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Payroll glitch shorts drivers
Hundreds of VTA workers affected
BY TRACEY KAPLAN
Mercury News Staff Writer
Most workers look forward to payday, but Santa Clara County bus and light-rail drivers are so disgusted with their payroll department they're calling it ``no-way day.'' As in, no way can they count on being paid the right amount.
Hundreds of drivers have been shorted hundreds of thousands of dollars since the Valley Transit Authority installed a new, $440,000 payroll system late last year.
One driver was paid only $161 for two weeks' work. Others got $400 less than they were owed -- a significant deficit on biweekly paychecks that can be as low as $690. Drivers earn between $18,000 and $31,000 a year.
Bus driver Mark O'Neill has twice lost out. His March 3 paycheck was $332.51 short. But, heaping insult on injury, the check the agency issued to make up the difference bounced, leaving him without enough cash to pay his 9-year-old son's tuition.
``I knew it was a computer glitch,'' O'Neill said. ``But what frustrates me is, this is Silicon Valley, so why didn't they test the new system before installing it?''
No one has a good answer.
Frank Martin, the agency's new operations manager, said his predecessors had done some testing, ``but probably not enough.''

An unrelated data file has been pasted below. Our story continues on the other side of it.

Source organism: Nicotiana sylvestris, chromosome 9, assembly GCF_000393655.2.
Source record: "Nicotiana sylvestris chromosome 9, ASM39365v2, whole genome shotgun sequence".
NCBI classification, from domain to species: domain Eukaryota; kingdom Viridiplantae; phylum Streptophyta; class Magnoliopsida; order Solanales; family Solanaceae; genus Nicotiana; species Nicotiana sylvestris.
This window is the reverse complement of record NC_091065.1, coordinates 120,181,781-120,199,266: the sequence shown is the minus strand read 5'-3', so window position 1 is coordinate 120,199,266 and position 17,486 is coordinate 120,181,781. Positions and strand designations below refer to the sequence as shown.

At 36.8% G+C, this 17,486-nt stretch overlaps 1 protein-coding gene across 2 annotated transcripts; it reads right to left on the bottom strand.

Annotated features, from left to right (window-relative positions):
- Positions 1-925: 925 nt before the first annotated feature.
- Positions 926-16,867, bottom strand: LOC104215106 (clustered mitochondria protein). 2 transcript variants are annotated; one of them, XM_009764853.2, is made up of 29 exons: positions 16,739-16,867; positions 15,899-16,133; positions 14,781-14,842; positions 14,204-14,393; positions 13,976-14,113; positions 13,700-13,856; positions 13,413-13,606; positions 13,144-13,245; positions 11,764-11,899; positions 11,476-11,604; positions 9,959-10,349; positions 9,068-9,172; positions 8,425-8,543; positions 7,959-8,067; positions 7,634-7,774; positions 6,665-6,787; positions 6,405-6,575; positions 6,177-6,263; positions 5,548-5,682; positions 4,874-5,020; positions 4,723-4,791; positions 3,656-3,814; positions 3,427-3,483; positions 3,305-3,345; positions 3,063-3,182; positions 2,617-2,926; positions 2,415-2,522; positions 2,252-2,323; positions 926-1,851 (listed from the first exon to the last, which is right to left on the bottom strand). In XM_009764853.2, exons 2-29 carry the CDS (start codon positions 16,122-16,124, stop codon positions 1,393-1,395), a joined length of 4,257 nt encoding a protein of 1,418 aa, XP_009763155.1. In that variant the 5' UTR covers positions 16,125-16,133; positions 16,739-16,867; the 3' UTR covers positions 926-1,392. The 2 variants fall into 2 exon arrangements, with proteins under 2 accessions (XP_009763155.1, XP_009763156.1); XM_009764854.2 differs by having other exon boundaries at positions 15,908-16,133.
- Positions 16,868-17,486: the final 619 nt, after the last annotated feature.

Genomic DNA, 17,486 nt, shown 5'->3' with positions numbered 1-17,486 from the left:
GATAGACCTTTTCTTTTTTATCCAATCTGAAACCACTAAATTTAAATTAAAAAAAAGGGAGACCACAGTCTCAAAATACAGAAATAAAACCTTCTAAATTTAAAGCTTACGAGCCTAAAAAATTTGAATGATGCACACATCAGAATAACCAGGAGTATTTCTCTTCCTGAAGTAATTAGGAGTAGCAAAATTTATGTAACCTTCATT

Martin said the payroll and scheduling system from the Cambridge, Mass.-based firm of Multisystems Inc. will not be fixed for up to 45 more days, or three more pay periods.
But even that timetable may be optimistic.
Two years ago, the Greater Cleveland Regional Transit Authority bought a similar system from Multisystems and has been having trouble with it ever since, a spokesman there said.
The company could not be reached for comment, but Martin said it has agreed to fix the glitches. The VTA will still have to spend an additional $455,000 to hire additional computer consultants to work on the system and link it to the agency's other computers.
In the meantime, administrative employees are working overtime on weekends in hopes of preventing the mistakes that have affected many of the agency's 1,185 drivers. The mistakes have hit a different group of about 6 percent to 8 percent of the drivers each pay period since Dec. 27, Martin said.
``This is not a small problem when it happens to you and your paycheck, and we're certainly working on it,'' said VTA spokeswoman Anne-Catherine Vinickas.
Despite official assurances, some employees are bitter about the situation.
Local 265 of the Amalgamated Transit Union is circulating fliers urging employees to boycott the bus and light-rail ``roadeos,'' annual competitions that showcase drivers' skills at management conferences. Among other barbs, the flier proposes that executives compete to buy defective computer programs in a contest called the ``Software Shuffle.'' Contestants would lose points for demanding accountability from software companies and for making software specifications that work.
The irony is that VTA officials bought the new system to replace one that had an unacceptable error rate of 1.8 percent when handling the total $56 million payroll. But the new error rate has soared as high as 4 percent and is now at the same stubborn 1.8 percent.
-- Carl Jenkins (Somewherepress@aol.com), March 22, 2000